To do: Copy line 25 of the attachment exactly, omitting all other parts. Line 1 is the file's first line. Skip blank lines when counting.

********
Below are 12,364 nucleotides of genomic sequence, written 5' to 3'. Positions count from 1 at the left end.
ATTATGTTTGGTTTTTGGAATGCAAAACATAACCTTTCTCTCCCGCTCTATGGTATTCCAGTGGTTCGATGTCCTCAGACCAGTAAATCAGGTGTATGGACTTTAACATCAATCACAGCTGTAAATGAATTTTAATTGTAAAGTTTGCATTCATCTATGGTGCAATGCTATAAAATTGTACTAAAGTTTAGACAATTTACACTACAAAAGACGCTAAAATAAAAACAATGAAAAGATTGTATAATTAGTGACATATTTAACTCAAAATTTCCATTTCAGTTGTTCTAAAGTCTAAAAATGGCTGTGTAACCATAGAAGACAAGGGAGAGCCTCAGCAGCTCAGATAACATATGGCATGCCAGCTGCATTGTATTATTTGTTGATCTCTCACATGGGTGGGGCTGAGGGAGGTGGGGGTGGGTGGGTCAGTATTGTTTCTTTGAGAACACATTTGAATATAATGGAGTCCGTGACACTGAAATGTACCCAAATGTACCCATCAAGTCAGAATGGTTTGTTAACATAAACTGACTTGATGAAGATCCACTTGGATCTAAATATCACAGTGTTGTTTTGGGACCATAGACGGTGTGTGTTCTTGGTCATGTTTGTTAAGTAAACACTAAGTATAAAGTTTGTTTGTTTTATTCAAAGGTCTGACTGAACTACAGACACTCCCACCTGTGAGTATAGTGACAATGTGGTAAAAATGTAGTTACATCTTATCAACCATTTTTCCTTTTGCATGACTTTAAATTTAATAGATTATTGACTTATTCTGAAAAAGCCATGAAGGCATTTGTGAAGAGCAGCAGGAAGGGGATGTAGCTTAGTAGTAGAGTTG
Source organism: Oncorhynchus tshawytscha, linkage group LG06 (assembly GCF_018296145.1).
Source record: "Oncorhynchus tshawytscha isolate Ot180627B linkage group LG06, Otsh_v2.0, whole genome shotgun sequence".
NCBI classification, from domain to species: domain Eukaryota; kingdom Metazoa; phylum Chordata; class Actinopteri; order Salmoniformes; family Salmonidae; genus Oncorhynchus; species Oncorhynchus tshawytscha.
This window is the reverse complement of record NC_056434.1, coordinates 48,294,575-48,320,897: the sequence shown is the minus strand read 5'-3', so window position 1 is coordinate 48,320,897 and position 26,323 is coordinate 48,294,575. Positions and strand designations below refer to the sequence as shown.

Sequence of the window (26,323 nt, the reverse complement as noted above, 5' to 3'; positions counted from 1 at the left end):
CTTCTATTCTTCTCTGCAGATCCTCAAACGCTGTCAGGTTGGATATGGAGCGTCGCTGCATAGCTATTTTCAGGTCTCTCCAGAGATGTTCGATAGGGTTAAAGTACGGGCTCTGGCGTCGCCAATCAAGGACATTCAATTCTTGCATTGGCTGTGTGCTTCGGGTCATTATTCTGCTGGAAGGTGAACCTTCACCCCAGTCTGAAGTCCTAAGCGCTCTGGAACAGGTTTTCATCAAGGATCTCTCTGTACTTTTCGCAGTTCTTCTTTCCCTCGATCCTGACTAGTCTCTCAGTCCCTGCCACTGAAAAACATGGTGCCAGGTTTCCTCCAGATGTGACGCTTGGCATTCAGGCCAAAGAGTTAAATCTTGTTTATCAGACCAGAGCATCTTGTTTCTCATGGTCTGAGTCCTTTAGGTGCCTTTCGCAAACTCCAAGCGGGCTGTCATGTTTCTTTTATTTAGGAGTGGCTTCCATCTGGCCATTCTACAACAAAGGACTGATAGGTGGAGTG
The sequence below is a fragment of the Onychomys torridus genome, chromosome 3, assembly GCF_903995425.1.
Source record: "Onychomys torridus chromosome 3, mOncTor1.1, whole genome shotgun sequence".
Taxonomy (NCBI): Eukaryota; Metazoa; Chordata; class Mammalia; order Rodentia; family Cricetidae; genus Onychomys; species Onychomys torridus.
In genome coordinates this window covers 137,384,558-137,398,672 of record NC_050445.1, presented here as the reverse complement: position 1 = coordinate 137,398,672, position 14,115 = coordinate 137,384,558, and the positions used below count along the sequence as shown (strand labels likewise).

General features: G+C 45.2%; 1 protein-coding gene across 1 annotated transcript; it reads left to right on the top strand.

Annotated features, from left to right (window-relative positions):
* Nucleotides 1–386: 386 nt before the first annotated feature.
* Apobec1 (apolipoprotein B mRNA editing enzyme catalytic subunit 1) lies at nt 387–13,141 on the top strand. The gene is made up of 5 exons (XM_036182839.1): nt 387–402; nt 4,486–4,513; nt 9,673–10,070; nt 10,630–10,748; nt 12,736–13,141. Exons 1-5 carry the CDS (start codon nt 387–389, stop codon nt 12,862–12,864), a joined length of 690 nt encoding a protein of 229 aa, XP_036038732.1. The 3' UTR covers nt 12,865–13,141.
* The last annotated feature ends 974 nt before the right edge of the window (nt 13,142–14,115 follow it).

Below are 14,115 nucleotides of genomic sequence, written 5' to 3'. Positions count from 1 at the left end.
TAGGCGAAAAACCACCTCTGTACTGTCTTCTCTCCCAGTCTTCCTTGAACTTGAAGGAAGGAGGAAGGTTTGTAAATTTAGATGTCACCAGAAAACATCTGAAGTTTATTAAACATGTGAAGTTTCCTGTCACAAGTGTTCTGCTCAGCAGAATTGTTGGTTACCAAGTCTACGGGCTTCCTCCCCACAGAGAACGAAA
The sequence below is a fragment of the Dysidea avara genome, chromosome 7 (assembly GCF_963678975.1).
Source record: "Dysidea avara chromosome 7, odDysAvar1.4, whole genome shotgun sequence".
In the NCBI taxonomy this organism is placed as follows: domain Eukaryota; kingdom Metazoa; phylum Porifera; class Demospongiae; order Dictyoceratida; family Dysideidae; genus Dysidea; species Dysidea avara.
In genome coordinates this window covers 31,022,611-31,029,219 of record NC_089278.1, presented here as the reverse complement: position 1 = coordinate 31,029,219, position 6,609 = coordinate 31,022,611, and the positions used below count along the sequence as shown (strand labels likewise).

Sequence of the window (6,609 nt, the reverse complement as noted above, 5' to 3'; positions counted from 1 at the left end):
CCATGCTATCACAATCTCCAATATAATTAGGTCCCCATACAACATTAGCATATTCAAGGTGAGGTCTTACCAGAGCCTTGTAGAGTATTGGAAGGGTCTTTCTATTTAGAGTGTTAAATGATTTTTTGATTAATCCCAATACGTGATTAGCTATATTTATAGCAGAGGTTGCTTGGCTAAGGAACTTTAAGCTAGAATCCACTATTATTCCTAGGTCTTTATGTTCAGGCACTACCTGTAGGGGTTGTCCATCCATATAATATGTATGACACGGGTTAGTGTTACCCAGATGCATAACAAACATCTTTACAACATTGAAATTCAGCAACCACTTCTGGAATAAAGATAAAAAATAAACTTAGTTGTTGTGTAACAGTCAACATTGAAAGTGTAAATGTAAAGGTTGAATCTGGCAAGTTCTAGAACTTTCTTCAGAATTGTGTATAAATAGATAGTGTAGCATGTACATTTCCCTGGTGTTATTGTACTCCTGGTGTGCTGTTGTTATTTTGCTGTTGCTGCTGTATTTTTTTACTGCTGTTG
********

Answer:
CCATGCTATCACAATCTCCAATATAATTAGGTCCCCATACAACATTAGCATATTCAAGGTGAGGTCTTACCAGAGCCTTGTAGAGTATTGGAAGGGTCTTTCTATTTAGAGTGTTAAATGATTTTTTGATTAATCCCAATACGTGATTAGCTATATTTATAGCAGAGGTTGCTTGGCTAAGGAACTTTAAGCTAGAATCCACTATTATTCCTAGGTCTTTATGTTCAGGCACTACCTGTAGGGGTTGTCCATCCATATAATATGTATGACACGGGTTAGTGTTACCCAGATGCATAACAAACATCTTTACAACATTGAAATTCAGCAACCACTTCTGGAATAAAGATAAAAAATAAACTTAGTTGTTGTGTAACAGTCAACATTGAAAGTGTAAATGTAAAGGTTGAATCTGGCAAGTTCTAGAACTTTCTTCAGAATTGTGTATAAATAGATAGTGTAGCATGTACATTTCCCTGGTGTTATTGTACTCCTGGTGTGCTGTTGTTATTTTGCTGTTGCTGCTGTATTTTTTTACTGCTGTTG